The Federal Government understands well-operated performance appraisal systems provide a solid foundation and framework to help achieve excellence in performance; however, the ultimate success of these systems depends on more than the routine and rote implementation of procedures a few times a year. Rather, agencies need to embrace a modern philosophy we are calling “Performance Management Plus” — where the “Plus” is employee engagement. In summary, to achieve a high-performance culture, we need to empower and encourage supervisors to engage their employees in all stages and aspects of the performance management process.

Additionally, Gallup, a major employee engagement survey organization, is busy at work fusing employee engagement with performance management. In 2014 they asked whether managers should focus on performance or engagement. They responded to their own question:

What we discovered is that managers don't have to choose between creating strong, positive teams or focusing on high performance and accountability. High-performance managers do both. They are strengths-based, engagement-focused, and performance-oriented. They develop deep interpersonal relationships with their employees and focus on performance. Managers who emphasize one approach while ignoring the other risk alienating their team members, lowering engagement, and damaging performance.

In a January 2016 presentation by Jim Harter, Ed O'Boyle, and Chris Portera, Gallup declared:

“When you are effectively engaging employees, you are actively working on performance management.” And “When done correctly, driving employee engagement is effective performance management aimed at fulfilling the organization’s culture.”

Citing just one statistic, they found that “employees who work for a manager who helps them set performance goals are 17X more likely to be engaged.”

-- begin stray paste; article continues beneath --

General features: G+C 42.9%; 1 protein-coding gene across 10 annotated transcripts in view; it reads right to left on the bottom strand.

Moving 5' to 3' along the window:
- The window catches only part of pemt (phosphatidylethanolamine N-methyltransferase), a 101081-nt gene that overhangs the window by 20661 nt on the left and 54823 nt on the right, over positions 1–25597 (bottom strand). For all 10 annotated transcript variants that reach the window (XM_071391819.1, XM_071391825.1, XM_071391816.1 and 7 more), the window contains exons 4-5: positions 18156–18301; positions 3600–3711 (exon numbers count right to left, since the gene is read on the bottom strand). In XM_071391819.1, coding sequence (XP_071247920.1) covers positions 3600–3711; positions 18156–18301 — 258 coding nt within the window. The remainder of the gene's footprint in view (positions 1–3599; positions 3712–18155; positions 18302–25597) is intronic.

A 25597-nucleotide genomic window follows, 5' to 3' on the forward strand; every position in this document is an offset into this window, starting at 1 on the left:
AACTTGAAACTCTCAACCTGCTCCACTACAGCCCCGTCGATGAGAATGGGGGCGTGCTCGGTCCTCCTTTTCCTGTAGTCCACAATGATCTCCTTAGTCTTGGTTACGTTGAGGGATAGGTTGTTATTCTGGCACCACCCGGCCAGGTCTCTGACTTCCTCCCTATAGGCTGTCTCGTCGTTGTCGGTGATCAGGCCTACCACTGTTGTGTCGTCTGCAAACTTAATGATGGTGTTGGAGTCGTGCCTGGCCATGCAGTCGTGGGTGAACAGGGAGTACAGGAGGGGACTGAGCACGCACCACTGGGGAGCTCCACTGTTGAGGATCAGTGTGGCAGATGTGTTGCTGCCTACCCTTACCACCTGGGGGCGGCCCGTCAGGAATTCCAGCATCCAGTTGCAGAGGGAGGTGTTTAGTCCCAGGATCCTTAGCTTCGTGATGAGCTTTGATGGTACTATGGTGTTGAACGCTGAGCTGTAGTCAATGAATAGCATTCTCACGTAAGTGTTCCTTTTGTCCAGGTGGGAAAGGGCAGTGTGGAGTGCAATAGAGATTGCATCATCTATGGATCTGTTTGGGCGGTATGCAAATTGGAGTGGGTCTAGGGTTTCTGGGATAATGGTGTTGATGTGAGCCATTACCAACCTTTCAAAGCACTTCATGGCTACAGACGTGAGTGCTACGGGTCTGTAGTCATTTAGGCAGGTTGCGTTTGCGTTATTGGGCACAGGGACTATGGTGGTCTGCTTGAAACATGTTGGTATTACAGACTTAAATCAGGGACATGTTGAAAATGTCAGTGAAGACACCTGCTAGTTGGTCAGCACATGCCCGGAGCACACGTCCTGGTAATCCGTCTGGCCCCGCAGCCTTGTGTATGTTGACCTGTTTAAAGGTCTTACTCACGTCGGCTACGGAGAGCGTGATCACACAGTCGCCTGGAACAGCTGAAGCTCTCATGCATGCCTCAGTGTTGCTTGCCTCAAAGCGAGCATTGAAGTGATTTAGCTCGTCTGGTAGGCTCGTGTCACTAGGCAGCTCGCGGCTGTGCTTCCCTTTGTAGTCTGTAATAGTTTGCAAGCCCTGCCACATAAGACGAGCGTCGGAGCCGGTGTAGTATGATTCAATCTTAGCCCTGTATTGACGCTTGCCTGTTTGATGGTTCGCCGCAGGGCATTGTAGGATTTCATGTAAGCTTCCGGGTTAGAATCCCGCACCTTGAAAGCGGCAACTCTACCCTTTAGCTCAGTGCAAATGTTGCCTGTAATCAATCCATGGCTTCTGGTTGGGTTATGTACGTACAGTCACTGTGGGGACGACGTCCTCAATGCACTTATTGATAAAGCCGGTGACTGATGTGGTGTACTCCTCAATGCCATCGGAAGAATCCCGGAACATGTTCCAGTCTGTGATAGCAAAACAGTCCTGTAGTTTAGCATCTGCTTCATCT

Questions everyone should ask to fuse employee engagement and performance management

Halogen has previously reported on the work of David Creelman, who outlined five performance management tactics to improve employee engagement. The elements of clarity, support, fit, feedback, and development in employee engagement tie in closely with the performance management process.

  1. Are you clear about goals?
  2. Do you have the support you need to reach your objectives?
  3. Does your job match your skill set?
  4. Do you regularly get useful feedback?
  5. Are you given opportunities to develop?

Make employee engagement and performance management everyday tasks

Together, let’s bust the functional silos at work between employee engagement and performance management. Let’s not do it just once as a leadership directive, let’s fuse the two together into everyday actions of everyone at work. I invite you to engage along with me as the best is yet to be.

Transform Performance Management

Discover how to reinvent performance management so it aligns and engages your entire organization.


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Transform Performance Management

Discover how to reinvent performance management so it aligns and engages your entire organization.